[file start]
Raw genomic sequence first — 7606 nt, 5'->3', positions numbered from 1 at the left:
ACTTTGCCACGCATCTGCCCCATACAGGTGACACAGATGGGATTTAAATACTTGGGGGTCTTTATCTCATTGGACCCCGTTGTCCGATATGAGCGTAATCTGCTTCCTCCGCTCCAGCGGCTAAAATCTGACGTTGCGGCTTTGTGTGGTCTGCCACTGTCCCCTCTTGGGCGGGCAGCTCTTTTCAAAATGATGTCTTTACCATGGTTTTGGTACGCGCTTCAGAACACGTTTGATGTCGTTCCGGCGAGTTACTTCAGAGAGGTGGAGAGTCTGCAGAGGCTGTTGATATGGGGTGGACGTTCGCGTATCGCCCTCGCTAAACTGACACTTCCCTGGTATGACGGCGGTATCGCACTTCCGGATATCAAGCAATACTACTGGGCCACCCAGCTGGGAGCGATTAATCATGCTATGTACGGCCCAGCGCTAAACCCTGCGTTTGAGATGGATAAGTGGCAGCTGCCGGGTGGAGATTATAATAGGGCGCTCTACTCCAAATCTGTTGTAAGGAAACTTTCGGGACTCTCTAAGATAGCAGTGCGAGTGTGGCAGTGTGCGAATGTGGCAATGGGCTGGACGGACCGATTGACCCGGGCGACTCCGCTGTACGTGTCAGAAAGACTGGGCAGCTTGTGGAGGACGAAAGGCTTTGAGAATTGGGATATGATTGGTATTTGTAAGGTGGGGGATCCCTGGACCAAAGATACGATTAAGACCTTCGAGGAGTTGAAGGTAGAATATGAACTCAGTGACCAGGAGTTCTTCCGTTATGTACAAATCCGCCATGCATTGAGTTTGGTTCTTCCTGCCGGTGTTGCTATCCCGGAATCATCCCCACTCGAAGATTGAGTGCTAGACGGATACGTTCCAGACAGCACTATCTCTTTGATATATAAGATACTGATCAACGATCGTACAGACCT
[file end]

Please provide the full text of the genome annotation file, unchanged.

Raw genomic sequence first — 7606 nt, 5'->3', positions numbered from 1 at the left:
ACTTTGCCACGCATCTGCCCCATACAGGTGACACAGATGGGATTTAAATACTTGGGGGTCTTTATCTCATTGGACCCCGTTGTCCGATATGAGCGTAATCTGCTTCCTCCGCTCCAGCGGCTAAAATCTGACGTTGCGGCTTTGTGTGGTCTGCCACTGTCCCCTCTTGGGCGGGCAGCTCTTTTCAAAATGATGTCTTTACCATGGTTTTGGTACGCGCTTCAGAACACGTTTGATGTCGTTCCGGCGAGTTACTTCAGAGAGGTGGAGAGTCTGCAGAGGCTGTTGATATGGGGTGGACGTTCGCGTATCGCCCTCGCTAAACTGACACTTCCCTGGTATGACGGCGGTATCGCACTTCCGGATATCAAGCAATACTACTGGGCCACCCAGCTGGGAGCGATTAATCATGCTATGTACGGCCCAGCGCTAAACCCTGCGTTTGAGATGGATAAGTGGCAGCTGCCGGGTGGAGATTATAATAGGGCGCTCTACTCCAAATCTGTTGTAAGGAAACTTTCGGGACTCTCTAAGATAGCAGTGCGAGTGTGGCAGTGTGCGAATGTGGCAATGGGCTGGACGGACCGATTGACCCGGGCGACTCCGCTGTACGTGTCAGAAAGACTGGGCAGCTTGTGGAGGACGAAAGGCTTTGAGAATTGGGATATGATTGGTATTTGTAAGGTGGGGGATCCCTGGACCAAAGATACGATTAAGACCTTCGAGGAGTTGAAGGTAGAATATGAACTCAGTGACCAGGAGTTCTTCCGTTATGTACAAATCCGCCATGCATTGAGTTTGGTTCTTCCTGCCGGTGTTGCTATCCCGGAATCATCCCCACTCGAAGATTGAGTGCTAGACGGATACGTTCCAGACAGCACTATCTCTTTGATATATAAGATACTGATCAACGATCGTACAGACCT